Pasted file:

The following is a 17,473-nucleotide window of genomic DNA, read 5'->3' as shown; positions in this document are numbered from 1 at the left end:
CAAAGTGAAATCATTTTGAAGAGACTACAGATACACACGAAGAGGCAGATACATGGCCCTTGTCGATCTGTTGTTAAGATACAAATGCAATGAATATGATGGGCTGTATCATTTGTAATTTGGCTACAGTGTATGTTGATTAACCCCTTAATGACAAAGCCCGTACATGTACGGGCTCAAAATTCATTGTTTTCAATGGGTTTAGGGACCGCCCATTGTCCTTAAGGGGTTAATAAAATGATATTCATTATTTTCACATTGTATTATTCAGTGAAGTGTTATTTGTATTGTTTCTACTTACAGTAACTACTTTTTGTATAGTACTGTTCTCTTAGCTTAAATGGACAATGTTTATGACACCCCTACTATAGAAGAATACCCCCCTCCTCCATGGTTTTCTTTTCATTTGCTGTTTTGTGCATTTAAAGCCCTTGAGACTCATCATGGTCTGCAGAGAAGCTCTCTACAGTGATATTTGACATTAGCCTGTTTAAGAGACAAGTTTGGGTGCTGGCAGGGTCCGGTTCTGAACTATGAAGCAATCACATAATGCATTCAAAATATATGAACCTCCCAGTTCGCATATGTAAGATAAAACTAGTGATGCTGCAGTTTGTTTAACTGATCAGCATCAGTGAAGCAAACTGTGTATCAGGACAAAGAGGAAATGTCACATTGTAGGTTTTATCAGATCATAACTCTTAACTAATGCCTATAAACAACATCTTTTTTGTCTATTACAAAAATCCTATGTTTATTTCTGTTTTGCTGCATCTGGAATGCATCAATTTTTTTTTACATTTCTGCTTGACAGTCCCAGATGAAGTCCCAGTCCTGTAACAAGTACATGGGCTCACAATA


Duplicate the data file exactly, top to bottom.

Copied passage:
The following is a 17,473-nucleotide window of genomic DNA, read 5'->3' as shown; positions in this document are numbered from 1 at the left end:
CAAAGTGAAATCATTTTGAAGAGACTACAGATACACACGAAGAGGCAGATACATGGCCCTTGTCGATCTGTTGTTAAGATACAAATGCAATGAATATGATGGGCTGTATCATTTGTAATTTGGCTACAGTGTATGTTGATTAACCCCTTAATGACAAAGCCCGTACATGTACGGGCTCAAAATTCATTGTTTTCAATGGGTTTAGGGACCGCCCATTGTCCTTAAGGGGTTAATAAAATGATATTCATTATTTTCACATTGTATTATTCAGTGAAGTGTTATTTGTATTGTTTCTACTTACAGTAACTACTTTTTGTATAGTACTGTTCTCTTAGCTTAAATGGACAATGTTTATGACACCCCTACTATAGAAGAATACCCCCCTCCTCCATGGTTTTCTTTTCATTTGCTGTTTTGTGCATTTAAAGCCCTTGAGACTCATCATGGTCTGCAGAGAAGCTCTCTACAGTGATATTTGACATTAGCCTGTTTAAGAGACAAGTTTGGGTGCTGGCAGGGTCCGGTTCTGAACTATGAAGCAATCACATAATGCATTCAAAATATATGAACCTCCCAGTTCGCATATGTAAGATAAAACTAGTGATGCTGCAGTTTGTTTAACTGATCAGCATCAGTGAAGCAAACTGTGTATCAGGACAAAGAGGAAATGTCACATTGTAGGTTTTATCAGATCATAACTCTTAACTAATGCCTATAAACAACATCTTTTTTGTCTATTACAAAAATCCTATGTTTATTTCTGTTTTGCTGCATCTGGAATGCATCAATTTTTTTTTACATTTCTGCTTGACAGTCCCAGATGAAGTCCCAGTCCTGTAACAAGTACATGGGCTCACAATA